Can I instead tag all interfaces on my SSG140?

 

If traffic leaves the SSG140 bound to my switch, is the VLAN tag still relevant as can I untag it at that point?

 

- aurf

 

Contributor
aurfalien
Posts: 18
Registered: ‎03-22-2012
0

Re: SSG5 and SSG140 - docs to setup VLAN

By the way, my Foundry switch is config'd as a simple layer 2 device, but I assume is has a default VLAN of some sort?

 

I suppose that if I found the default VLAN ID, I can tag traffic on bgroup0/10.0.10.0 as that VLAN?

Contributor
aurfalien
Posts: 18
Registered: ‎03-22-2012
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Re: SSG5 and SSG140 - docs to setup VLAN

My default VLAN is 1 which all ports on my switch belong to.

 

I assume that if I tag bgroup0 with a VLAN ID of 1, I should be just fine?

 

And then tag bgroup1 with a diff VLAN as that traffic does not go into a switch of any kind, but rather stays between ISP b and the SSG140.

Trusted Contributor
nikolay.semov
Posts: 164
Registered: ‎03-15-2012
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Re: SSG5 and SSG140 - docs to setup VLAN

And then tag bgroup1 with a diff VLAN as that traffic does not go into a switch of any kind, but rather stays between ISP b and the SSG140.

 You could do that, but then your ISP will have to give you the connection on a tagged VLAN.

 

You switch ports on VLAN 1 are in all likelihood not tagged.

 

Consider the following statements when you think of a solution:

 

1. You can configure a switch port (on a proper manged switch) to be part of one or more VLANs.

2. If you configure more than 1 VLAN on a switch port (i.e. trunk mode), then only one VLAN can be untagged on that port. The rest must be tagged.

3. If you configure just 1 VLAN on a switch port, you can have it untagged(i.e. access mode; default configuration on most switch ports), or tagged (i.e. trunk mode, with just one VLAN).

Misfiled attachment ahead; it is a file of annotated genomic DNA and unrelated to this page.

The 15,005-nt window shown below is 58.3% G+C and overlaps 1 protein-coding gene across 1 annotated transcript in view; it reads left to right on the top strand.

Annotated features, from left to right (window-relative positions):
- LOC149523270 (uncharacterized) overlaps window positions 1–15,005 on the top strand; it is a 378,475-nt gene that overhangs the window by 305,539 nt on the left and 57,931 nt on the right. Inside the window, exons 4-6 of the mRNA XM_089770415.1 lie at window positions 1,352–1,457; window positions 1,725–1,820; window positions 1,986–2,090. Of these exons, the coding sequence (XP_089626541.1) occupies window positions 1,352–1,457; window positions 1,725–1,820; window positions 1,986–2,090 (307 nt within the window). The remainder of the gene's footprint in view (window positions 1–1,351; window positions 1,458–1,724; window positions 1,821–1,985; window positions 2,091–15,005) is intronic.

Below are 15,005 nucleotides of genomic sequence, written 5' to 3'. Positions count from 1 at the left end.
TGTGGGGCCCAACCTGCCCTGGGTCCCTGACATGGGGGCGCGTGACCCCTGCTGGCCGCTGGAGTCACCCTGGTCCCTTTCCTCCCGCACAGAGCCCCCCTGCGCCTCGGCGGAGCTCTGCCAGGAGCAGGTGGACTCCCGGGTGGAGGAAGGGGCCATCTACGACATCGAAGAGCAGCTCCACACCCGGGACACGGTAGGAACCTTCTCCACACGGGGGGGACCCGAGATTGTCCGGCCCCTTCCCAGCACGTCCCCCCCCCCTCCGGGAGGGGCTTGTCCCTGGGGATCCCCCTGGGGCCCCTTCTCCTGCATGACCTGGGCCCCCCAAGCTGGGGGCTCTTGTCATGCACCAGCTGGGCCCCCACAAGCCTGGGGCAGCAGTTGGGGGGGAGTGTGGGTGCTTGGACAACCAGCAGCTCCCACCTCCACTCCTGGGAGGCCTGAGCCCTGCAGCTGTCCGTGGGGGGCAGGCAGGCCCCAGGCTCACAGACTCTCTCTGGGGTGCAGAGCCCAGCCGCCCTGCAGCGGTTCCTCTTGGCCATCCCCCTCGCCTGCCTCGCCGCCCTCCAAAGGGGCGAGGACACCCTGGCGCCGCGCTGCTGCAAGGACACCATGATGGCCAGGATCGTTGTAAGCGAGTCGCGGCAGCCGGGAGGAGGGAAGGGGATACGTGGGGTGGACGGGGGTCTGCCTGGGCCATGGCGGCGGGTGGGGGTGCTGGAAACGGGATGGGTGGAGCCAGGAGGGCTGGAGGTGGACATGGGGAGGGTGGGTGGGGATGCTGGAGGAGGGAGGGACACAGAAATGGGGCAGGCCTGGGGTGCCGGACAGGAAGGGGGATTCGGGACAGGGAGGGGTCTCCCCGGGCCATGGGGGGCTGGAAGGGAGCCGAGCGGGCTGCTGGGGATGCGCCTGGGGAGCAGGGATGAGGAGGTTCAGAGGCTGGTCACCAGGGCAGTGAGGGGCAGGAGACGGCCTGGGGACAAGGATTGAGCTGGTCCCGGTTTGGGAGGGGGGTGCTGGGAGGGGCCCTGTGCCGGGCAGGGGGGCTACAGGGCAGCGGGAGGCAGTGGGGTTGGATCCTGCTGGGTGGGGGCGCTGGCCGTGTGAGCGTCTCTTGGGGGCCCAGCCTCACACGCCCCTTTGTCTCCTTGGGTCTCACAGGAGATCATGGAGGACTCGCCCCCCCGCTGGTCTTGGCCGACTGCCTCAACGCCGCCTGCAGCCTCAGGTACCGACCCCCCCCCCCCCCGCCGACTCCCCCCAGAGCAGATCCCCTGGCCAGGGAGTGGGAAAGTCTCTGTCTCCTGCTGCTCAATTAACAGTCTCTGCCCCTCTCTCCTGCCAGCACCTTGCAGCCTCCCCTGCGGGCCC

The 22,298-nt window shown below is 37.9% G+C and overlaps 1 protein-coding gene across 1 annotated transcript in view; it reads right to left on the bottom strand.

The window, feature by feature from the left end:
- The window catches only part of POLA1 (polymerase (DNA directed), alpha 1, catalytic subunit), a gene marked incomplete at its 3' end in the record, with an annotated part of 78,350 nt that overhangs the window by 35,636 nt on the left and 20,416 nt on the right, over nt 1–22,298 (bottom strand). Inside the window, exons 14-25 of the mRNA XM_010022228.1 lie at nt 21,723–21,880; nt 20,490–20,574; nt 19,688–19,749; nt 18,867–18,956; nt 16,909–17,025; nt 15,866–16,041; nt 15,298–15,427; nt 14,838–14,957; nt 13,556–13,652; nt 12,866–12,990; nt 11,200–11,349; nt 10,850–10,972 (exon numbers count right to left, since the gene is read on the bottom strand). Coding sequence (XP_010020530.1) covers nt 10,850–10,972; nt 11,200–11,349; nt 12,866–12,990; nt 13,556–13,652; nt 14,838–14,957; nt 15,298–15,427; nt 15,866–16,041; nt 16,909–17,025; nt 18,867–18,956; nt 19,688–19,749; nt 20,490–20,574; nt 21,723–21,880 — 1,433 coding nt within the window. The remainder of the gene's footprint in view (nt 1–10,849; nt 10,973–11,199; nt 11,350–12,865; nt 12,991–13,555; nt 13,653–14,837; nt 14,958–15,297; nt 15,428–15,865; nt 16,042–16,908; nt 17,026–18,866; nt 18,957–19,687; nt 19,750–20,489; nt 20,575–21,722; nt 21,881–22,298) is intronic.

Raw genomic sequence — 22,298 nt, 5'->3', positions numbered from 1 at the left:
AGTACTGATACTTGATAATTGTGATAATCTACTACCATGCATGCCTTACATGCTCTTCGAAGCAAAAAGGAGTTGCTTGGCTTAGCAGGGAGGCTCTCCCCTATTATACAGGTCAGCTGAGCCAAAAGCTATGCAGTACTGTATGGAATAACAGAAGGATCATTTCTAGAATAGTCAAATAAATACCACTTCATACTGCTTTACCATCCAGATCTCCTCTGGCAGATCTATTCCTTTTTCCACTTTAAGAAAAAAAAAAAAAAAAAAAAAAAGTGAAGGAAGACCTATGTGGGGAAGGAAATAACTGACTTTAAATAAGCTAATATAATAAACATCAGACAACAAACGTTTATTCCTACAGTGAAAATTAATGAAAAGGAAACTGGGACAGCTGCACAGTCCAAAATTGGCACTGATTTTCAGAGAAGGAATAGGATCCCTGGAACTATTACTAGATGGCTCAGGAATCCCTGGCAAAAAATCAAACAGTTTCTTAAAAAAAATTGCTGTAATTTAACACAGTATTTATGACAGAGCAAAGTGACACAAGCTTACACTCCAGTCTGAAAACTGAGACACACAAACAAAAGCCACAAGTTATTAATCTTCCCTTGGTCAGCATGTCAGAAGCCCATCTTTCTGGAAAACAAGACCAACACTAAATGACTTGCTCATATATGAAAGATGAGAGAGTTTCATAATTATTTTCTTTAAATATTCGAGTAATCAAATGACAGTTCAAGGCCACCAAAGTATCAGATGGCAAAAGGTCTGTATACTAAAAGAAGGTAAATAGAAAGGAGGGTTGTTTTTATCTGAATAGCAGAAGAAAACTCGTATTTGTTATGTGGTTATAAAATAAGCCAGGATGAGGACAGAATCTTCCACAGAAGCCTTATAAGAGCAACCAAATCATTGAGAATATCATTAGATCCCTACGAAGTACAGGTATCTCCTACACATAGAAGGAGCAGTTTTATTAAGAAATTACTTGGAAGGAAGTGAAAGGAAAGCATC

4. You can configure VLAN membership on switch ports independently from one another. That means that the same VLAN can be tagged on some ports, and untagged on others.

-----

 

That gives you a lot of flexibility on the switch. On the SSG140, unfortunately, you don't have as much flexibility. If you want to span a subnet / VLAN across multiple ports on the firewall (i.e. put these ports in a bgroup), then for a particular VLAN, either all ports must be tagged (i.e. a bgroup subinterface with VLAN tag specified), or all ports must be untagged (i.e. the main bgroup interface).

 

So, if, say, you put your WAPs on VLAN 10 for the 10.10.10.0/24 subnet, then if you add eth0/9 to the bgroup0.10 to connect to your ISP, that VLAN will still be tagged with VLAN tag 10 on eth0/9, which more than likely will be a no-no for your ISP.

 

Now, if your ISP is giving you an address of 1.2.3.1/28, for example, then you can configure that on eth0/9 (not part of bgroup), and we'll figure out later what needs to happen afterwards.

 

Going back to your wireless setup. You mentioned you can get your WAPs to tag the traffic from different SSIDs, right?  You could use VLAN tag 1 for the SSID that carries the 192.168.1.x subnet, and crreate a bgroup subinterface with tag 1, but then you'll have to configure your switch to have VLAN 1 tagged on the port that connects to your SSG140.